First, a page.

NetGeneration of Youth Cyberjournalist L. Noir Carr inspired by U.S. Department of Energy's displays at T.C. Williams High School's Noche De Ciencias (Night of Science)

December 29, 2016

By Leslie Noir Carr, NGY Cyberjournalist

I was delighted to be invited by Dr. Ronnie Lowenstein to serve as a Global NetGeneration of Youth Cyberjournalist and attend an annual TC Williams High School “Noche de Ciencias,” more commonly known as “Night of Science.” Upon entering the Alexandria, Virginia High School, I was immediately welcomed by students, who then ushered me to the dining area where a variety of booths circled the inside of the room.

The first booth I stopped at was “Girls of Energy.” Ms. Amanda Quiñones and Mrs. Melinda Higgins from the U.S. Department of Energy’s Office of Diversity and Economic Impact greeted attendees, spotlighted the website of the national Girls of Energy Project being launched under the leadership of Dr. Dot Harris, and provided a hands on demonstration of a ‘cell phone microscope,’ an invention created by one of their co-workers, Dr. Rebecca Erikson, a U.S. Department of Energy Senior Staff Scientist from Pacific Northwest Laboratory.

I learned so much, including that the Pacific Northwest Lab is one of 17 national laboratories operated by the Department of Energy; it focuses on research in energy, national security and environment.  Dr. Erikson’s work is dedicated to developing new technologies that can promote public safety. Her invention, a tiny cell phone microscope was originally engineered as a solution for first responders investigating whether suspicious white powder falling out of an envelop was a hoax or a threat: Was it harmless talcum powder or chalk dust, or the dangerous anthrax powder often used in biological warfare.

As described by Dr. Erikson in the video ‘Solving Problems with Love of Science, “ see https://m.youtube.com/watch?v=0prGb38Z8AY, the cell phone microscope is created with an inexpensive glass sphere as a lens that can magnify objects 100-500x their size; the lens is put into a clip designed and printed on a 3D Printer. Using this invention with cell phones or tablets multiplies its applications beyond original use for first responders.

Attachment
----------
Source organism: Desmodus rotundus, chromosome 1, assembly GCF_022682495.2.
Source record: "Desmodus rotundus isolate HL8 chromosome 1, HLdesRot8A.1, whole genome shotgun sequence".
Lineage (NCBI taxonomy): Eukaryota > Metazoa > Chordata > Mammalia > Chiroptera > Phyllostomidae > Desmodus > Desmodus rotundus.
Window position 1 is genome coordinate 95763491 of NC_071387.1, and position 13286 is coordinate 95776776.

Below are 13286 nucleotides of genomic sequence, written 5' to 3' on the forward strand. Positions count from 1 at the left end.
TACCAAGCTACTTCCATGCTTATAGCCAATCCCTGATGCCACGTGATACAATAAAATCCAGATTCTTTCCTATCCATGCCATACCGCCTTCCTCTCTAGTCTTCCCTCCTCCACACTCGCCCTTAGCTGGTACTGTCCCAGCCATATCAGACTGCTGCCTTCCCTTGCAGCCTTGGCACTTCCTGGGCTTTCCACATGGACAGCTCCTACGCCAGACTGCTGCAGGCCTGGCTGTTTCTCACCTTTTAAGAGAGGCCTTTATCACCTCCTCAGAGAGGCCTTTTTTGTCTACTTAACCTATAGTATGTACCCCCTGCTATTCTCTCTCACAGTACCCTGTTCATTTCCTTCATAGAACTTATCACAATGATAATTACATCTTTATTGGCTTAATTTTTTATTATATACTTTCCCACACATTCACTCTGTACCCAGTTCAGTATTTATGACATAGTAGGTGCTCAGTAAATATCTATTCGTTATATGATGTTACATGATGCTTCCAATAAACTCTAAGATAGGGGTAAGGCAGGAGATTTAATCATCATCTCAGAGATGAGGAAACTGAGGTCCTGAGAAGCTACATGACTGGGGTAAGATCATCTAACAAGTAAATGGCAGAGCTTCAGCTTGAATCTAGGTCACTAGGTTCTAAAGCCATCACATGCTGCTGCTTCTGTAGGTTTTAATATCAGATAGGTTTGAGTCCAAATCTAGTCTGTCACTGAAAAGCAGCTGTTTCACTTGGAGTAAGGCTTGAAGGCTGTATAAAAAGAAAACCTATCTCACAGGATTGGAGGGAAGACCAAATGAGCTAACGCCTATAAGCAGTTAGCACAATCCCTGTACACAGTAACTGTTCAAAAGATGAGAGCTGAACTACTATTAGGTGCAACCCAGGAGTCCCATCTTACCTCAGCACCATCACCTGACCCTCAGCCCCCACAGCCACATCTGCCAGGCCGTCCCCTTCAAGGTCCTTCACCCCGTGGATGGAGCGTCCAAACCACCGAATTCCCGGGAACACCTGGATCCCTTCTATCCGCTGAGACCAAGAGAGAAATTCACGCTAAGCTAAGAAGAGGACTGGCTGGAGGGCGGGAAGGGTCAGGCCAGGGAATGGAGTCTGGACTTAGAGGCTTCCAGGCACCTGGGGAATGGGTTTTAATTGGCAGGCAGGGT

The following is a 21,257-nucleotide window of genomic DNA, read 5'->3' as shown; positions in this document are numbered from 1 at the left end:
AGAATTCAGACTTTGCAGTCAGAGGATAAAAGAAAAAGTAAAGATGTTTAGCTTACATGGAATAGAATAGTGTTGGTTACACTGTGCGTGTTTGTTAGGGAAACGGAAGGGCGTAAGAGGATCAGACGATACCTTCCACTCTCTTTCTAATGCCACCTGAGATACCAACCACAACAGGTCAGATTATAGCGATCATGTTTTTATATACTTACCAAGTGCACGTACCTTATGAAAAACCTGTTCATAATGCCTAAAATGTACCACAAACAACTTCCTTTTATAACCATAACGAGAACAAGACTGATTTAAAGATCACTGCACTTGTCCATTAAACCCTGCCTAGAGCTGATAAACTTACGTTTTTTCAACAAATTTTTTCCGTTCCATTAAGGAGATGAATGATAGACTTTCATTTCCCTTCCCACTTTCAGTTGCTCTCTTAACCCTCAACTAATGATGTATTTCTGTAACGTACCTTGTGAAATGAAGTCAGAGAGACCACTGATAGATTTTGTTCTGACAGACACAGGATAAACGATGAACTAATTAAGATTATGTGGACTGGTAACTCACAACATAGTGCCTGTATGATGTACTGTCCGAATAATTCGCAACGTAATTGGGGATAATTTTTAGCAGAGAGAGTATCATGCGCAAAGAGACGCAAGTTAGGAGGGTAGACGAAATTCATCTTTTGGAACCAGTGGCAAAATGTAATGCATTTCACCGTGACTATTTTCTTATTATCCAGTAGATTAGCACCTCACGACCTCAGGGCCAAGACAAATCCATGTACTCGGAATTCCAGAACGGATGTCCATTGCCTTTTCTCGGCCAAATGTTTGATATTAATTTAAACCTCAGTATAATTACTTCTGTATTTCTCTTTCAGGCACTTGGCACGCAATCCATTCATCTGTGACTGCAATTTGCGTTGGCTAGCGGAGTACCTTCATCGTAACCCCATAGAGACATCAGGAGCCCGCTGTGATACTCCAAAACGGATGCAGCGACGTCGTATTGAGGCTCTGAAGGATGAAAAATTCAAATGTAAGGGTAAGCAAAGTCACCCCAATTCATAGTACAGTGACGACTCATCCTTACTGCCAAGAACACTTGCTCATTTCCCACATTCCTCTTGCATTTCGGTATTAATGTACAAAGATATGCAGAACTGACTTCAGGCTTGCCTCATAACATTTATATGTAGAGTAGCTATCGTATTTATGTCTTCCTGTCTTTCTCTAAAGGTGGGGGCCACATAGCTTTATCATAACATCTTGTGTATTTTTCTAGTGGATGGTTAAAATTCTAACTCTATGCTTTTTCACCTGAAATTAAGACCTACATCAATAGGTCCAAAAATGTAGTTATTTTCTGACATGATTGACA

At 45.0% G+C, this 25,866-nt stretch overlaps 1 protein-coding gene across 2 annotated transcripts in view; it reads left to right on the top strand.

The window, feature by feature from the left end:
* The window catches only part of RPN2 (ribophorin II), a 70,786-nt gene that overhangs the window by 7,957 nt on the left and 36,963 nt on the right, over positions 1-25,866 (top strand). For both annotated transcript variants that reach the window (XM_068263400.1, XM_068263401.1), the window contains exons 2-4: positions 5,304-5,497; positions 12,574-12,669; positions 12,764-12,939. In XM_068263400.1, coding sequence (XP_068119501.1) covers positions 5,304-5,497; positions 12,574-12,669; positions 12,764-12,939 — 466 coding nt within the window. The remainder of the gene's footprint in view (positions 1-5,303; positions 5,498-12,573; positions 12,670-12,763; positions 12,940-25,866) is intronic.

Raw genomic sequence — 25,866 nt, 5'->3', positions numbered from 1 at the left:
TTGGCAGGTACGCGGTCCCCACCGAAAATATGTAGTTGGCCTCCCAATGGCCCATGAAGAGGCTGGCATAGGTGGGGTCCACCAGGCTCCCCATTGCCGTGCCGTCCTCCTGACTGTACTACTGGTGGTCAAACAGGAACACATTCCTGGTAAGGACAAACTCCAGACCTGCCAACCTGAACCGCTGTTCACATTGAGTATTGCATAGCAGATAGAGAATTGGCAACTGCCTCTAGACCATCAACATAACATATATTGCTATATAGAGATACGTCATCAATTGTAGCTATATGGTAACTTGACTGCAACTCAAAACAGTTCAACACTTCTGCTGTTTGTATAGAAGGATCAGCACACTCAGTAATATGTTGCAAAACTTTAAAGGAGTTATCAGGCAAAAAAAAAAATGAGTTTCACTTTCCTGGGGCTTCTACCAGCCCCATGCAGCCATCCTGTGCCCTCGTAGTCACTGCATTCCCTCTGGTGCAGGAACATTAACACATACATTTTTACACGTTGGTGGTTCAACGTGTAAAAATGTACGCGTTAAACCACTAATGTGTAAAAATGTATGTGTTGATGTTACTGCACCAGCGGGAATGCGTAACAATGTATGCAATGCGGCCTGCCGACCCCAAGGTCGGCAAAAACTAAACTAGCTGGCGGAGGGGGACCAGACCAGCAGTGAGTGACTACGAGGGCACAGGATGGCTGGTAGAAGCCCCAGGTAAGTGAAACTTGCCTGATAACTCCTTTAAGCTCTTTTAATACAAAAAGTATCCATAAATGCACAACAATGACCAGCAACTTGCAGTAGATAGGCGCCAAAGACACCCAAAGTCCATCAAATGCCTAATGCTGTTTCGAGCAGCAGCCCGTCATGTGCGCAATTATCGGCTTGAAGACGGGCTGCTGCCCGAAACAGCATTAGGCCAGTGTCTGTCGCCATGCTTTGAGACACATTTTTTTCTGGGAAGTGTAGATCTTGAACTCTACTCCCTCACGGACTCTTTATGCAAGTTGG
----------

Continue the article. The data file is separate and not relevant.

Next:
Interviewing Ms. Amanda Quiñones and Mrs. Melinda Higgins provided me with additional insight into the nature of invention, and the commitment of the US Department of Energy to engaging a diverse population in STEM Education to ensure our nation has the next generation of inventors and scientists.

  • Mrs. Melinda Higgins pointed out: “One of the cool things [about the cell phone microscope is that its invention reflects the integration of the four disciplines: Science, Technology, Engineering and Math. You can talk about the physics of how the converging lens works, and how it reflects light. In terms of technology, the device is an example of innovative technology… It takes the camera of your phone and turns it into a microscope. The engineering part is that scientists had to problem solve to devise a low cost, accessible and easy to use device that was adaptable to fit on most cell phones. The math part addresses the images that you photograph! Math isn’t always about numbers, but also about shapes and patterns.”
  • Ms Amanda Quinones highlighted that “It’s important for young girls to look at the female scientists as role models.”

After talking to both of these influential women, I walked over to another demonstration area staffed by the  “Department of Energy.” This area spotlighted a mini supercomputer, that had 9 different systems communicating with each other to determine where the items on the screen moved.

 

 

 

Related:
'Girls of Energy' Launched… U. S. Department of Energy's Office of Economic Impact and Diversity: Engage Diverse Populations in STEM Education & Inspire the Next Generation of Scientists

Click image below to view photos of event.

NGY Cyberjournalist Leslie Noir Carr getting tips from Media  Advisor Gary Carr.
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